Tough fights, the really tough ones, can cost you. If you take on the beast, comrades, then you’ve got to run the risk of being bitten or worse. Take it as a given – when the enemy is desperate, the enemy can get really nasty. Tear gas and baton charges are on the cards. Abductions and torture. Count these as probable rather than possible. There’s a lot that can happen this side of assassination or, as we came to call it in the terrible years towards the end of the eighties, ‘disappearance’. Incarceration, for example.
Scared? Don’t be. Maybe you didn’t think through this rebelling business. Maybe you thought and still think ‘It will not happen to me’. Anyway, the most important thing is that you’ve decided to rebel, decided to say ‘no’, decided to say ‘enough’ to something or the other. It could be a small battle or a big one. If it’s a small battle, defeat won’t faze you. If it is big, then you’ve got to think a bit more. It’s the big battles we are talking about here.
So let’s assume you’ve been arrested. Rest assured there would be laws that allow your enemy to hold you indefinitely in some miserable cell in some remote corner of the country. Most likely such laws are part of the reason why you decided to rebel in the first place. Anyway, let’s say you’ve been arrested. The food would be horrible. For a bed you might have to make do with a hard, cold, uneven cement floor. It would probably be stinking. You might have to share the cell with some despicable people and not ‘comrades’. Sometimes being alone might seem a better proposition.
Sometimes being alone is worse. Either way, the worst thing could be that you don’t get to see daylight and that could be more terrible than not being able to see your loved ones. You might want that tiny piece of sky that you once saw through a half-open window or that shimmer of moonlight on rain-wetted leaves. Things like that. Small things like that. It’s tough, even for the toughest rebels.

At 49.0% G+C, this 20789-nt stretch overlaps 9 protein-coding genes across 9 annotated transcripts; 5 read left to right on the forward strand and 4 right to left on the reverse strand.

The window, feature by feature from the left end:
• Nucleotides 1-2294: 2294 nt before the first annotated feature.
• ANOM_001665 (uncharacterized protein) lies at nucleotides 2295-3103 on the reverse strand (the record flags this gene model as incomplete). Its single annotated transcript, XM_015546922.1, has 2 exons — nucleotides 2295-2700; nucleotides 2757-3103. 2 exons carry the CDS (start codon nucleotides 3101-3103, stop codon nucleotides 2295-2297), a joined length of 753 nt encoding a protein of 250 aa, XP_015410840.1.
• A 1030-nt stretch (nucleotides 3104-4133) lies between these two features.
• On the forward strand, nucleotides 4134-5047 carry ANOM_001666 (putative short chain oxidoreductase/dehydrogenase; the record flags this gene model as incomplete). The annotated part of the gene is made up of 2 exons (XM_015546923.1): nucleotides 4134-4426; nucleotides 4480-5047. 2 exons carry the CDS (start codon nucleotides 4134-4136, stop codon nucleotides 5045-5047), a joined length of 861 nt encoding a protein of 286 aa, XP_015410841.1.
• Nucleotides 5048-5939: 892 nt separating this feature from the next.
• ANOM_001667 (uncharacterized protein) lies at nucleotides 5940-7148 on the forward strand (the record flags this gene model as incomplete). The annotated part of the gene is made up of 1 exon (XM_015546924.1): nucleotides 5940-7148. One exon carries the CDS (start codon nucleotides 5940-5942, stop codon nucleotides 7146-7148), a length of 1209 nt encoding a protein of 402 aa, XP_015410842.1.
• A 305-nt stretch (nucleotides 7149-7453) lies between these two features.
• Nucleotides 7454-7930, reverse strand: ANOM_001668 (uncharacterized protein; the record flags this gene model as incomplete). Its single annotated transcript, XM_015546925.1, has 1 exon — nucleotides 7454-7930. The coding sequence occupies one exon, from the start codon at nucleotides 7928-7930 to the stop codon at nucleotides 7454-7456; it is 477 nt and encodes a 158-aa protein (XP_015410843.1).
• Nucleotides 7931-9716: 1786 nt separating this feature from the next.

Now there are no guidebooks written about how to deal with such situations. We do have notes that people who’ve had to spend dozens of years in prison have written. Prison notebooks, so to say. Some of these have been written by highly articulated people who have had to spend time ‘inside’ for ‘rebelling’. Their words might give you a clue. Take for example the words of Nazim Hikmet, the Turkish poet who spend more than half his life either in prisons or in exile.
Nazim says, ‘keep your heart’ (at all costs), whichever prison you happen to inhabit:
‘Read and write without rest,
and I also advise weaving
and making mirrors.
I mean, it’s not that you can’t pass
ten or fifteen years inside
and more –
as long as the jewel
on the left side of your chest doesn’t lose its luster!’
There’s something there. Sure, you have to keep your wits about you if not for anything to exploit the half chance your detractors give you out of negligence, complacency or simply arrogance and over-confidence. The proposal here is not to dump mind and keep heart. It’s about keeping the heart, regardless.
You have to believe. You have to continue to love. You have to keep your faith in people. You have to believe that there’s something beautiful in all human beings, including the jailor who locked you up, the judge who sentenced you and the comrade who may have betrayed you to the enemy. It’s all about love. It’s about the heart. And sometimes it is all about learning a simple lesson written by a beautiful man who wrote in a language you’ve never heard and fought battles you are unaware of.
It’s the heart. It is precious. Keep it.
*When I was working at 'The Nation' I wrote a column for the FREE section of the paper which was dedicated to youth. The title of the column was 'Notes for a Rebel'. I wrote a total of 52 articles in this series. I have resumed by 'Notes for a Rebel', this time writing for the website www.nightowls.lk.